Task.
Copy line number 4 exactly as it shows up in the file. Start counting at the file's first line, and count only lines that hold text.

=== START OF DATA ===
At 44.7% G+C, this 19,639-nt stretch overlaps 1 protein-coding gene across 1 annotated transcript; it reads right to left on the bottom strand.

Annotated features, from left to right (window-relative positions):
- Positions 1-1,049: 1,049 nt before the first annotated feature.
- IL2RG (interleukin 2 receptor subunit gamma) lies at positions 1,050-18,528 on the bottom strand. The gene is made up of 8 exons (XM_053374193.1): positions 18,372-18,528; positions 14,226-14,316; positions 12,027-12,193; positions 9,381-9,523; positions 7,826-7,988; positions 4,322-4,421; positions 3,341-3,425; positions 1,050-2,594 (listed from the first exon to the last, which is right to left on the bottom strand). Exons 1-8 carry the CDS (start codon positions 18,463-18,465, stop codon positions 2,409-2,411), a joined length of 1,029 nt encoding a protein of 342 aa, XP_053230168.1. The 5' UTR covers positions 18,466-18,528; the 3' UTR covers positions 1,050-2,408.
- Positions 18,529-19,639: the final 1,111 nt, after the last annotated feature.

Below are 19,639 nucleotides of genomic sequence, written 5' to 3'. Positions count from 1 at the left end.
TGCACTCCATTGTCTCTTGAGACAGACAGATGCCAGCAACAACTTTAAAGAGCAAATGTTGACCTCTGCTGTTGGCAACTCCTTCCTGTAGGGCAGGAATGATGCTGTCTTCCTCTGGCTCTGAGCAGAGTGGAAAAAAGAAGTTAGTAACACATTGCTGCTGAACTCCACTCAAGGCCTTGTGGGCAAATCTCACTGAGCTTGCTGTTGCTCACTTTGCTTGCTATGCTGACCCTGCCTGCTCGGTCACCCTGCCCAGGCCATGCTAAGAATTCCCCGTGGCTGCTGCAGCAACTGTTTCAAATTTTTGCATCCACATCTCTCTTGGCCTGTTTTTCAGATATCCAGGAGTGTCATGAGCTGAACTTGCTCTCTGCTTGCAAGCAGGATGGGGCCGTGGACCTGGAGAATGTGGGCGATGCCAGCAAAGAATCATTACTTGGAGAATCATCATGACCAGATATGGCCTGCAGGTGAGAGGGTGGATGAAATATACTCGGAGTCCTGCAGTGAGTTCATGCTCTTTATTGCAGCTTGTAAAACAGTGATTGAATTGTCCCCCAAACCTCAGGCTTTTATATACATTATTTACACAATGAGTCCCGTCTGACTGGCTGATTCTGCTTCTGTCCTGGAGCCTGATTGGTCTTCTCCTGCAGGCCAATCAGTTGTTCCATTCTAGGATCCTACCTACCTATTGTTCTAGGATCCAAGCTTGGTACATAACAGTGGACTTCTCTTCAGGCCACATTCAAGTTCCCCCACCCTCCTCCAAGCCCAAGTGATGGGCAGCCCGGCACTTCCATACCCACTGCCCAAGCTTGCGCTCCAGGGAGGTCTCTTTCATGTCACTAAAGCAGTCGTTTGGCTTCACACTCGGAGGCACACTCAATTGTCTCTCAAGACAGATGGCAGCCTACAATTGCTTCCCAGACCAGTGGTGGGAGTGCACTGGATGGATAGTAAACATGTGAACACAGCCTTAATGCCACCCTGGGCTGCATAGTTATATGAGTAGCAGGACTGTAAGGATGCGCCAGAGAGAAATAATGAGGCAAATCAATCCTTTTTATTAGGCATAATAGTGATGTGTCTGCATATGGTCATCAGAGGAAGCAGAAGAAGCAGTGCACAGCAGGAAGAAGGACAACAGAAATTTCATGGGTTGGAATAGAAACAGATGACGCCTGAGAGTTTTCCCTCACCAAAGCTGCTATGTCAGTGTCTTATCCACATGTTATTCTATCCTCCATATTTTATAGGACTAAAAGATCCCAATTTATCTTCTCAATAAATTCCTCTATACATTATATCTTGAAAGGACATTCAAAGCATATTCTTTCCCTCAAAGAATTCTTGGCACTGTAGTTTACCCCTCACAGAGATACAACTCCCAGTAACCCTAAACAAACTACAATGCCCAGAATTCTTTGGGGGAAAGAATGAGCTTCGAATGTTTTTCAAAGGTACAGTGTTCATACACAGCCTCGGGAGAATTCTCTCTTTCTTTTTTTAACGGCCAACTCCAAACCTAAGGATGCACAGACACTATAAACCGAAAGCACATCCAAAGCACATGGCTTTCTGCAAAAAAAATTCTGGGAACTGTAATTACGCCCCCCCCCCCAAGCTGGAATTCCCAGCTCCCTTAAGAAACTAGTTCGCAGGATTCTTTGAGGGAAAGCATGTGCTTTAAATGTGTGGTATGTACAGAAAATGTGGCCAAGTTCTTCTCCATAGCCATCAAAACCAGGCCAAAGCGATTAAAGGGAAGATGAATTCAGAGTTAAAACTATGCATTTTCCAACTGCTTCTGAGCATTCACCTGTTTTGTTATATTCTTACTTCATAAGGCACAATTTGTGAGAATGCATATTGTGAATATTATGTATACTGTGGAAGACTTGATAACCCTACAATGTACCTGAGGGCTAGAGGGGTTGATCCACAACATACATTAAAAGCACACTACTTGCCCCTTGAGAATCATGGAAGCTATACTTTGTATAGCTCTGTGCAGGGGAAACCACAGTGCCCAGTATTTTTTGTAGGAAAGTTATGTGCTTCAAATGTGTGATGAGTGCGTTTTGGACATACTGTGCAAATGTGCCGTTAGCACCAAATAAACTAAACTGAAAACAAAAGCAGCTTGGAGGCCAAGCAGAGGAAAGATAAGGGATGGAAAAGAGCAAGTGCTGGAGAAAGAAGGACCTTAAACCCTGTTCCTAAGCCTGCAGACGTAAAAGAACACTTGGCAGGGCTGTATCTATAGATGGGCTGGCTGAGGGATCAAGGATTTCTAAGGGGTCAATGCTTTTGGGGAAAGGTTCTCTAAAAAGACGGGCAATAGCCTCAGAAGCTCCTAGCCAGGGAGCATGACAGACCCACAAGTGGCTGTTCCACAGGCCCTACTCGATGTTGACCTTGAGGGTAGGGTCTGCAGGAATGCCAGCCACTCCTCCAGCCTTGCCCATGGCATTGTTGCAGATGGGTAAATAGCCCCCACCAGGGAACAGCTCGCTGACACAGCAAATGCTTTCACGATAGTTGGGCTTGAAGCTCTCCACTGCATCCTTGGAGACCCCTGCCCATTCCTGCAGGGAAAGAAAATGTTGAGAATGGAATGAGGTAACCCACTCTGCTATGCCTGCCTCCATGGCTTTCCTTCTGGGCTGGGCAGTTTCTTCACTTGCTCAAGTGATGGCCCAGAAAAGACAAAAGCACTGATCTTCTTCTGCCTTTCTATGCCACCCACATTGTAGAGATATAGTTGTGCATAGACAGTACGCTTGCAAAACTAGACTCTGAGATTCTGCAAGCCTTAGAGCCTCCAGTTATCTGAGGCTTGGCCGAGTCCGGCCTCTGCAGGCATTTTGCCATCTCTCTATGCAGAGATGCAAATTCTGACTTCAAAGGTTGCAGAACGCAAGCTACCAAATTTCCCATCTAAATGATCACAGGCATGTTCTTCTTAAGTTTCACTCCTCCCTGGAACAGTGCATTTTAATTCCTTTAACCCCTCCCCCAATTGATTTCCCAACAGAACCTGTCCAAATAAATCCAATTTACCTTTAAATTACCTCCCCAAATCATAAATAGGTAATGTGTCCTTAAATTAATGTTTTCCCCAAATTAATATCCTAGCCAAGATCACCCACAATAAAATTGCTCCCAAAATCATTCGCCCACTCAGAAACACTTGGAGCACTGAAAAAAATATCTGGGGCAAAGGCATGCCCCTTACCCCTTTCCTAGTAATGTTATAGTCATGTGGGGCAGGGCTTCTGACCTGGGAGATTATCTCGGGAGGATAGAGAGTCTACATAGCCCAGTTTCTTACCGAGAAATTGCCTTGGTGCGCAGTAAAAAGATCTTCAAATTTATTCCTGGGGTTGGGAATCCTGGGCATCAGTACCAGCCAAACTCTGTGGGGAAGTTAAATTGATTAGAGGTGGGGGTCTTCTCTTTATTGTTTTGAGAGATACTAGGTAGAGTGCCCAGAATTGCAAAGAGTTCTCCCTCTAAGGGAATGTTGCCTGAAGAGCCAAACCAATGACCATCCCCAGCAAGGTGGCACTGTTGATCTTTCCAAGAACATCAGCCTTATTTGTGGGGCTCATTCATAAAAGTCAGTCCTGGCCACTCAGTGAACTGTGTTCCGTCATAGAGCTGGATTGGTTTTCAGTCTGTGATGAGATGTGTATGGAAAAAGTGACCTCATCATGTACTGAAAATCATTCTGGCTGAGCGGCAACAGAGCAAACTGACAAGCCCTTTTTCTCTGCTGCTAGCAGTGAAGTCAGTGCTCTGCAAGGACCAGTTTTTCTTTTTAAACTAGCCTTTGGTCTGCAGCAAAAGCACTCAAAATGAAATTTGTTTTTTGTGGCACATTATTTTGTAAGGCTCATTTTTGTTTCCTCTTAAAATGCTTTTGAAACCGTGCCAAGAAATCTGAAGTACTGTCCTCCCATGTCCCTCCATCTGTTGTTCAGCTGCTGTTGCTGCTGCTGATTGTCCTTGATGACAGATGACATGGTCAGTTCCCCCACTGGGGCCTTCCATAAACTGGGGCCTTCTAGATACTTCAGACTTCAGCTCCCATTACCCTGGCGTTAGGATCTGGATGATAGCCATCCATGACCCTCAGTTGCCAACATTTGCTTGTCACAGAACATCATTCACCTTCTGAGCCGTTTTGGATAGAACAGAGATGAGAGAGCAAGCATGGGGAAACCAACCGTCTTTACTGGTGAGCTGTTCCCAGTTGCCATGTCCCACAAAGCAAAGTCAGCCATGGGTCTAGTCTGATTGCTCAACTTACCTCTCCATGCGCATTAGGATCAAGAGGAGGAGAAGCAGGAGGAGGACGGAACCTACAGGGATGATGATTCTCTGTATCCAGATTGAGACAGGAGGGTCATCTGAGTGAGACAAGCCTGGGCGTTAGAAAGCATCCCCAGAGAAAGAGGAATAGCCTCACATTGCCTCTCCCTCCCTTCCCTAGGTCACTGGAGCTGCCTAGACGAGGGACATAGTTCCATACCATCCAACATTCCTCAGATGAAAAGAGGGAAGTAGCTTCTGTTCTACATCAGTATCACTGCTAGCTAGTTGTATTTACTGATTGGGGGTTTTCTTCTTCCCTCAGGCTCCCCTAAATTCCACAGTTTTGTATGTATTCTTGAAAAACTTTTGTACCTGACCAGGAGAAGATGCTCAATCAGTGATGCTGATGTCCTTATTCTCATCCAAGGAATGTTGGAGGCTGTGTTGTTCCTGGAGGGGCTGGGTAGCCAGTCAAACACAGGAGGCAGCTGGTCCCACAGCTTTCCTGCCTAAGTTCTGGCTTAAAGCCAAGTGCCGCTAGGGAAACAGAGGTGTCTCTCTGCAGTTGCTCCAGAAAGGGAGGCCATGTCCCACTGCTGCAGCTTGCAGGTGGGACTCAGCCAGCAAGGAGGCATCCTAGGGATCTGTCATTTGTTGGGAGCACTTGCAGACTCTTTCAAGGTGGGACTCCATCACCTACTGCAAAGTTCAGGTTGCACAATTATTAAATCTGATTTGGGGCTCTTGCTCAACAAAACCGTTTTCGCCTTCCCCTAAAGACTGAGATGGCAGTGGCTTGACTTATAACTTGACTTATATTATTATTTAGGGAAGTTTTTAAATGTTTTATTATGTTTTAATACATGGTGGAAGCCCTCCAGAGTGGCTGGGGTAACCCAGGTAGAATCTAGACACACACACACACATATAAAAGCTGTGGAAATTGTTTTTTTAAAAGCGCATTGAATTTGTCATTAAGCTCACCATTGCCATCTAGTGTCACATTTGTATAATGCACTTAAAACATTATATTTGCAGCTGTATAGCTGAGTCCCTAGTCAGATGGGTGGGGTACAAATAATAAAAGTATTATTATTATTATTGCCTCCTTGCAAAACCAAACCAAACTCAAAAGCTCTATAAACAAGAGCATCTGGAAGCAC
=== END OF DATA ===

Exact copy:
- IL2RG (interleukin 2 receptor subunit gamma) lies at positions 1,050-18,528 on the bottom strand. The gene is made up of 8 exons (XM_053374193.1): positions 18,372-18,528; positions 14,226-14,316; positions 12,027-12,193; positions 9,381-9,523; positions 7,826-7,988; positions 4,322-4,421; positions 3,341-3,425; positions 1,050-2,594 (listed from the first exon to the last, which is right to left on the bottom strand). Exons 1-8 carry the CDS (start codon positions 18,463-18,465, stop codon positions 2,409-2,411), a joined length of 1,029 nt encoding a protein of 342 aa, XP_053230168.1. The 5' UTR covers positions 18,466-18,528; the 3' UTR covers positions 1,050-2,408.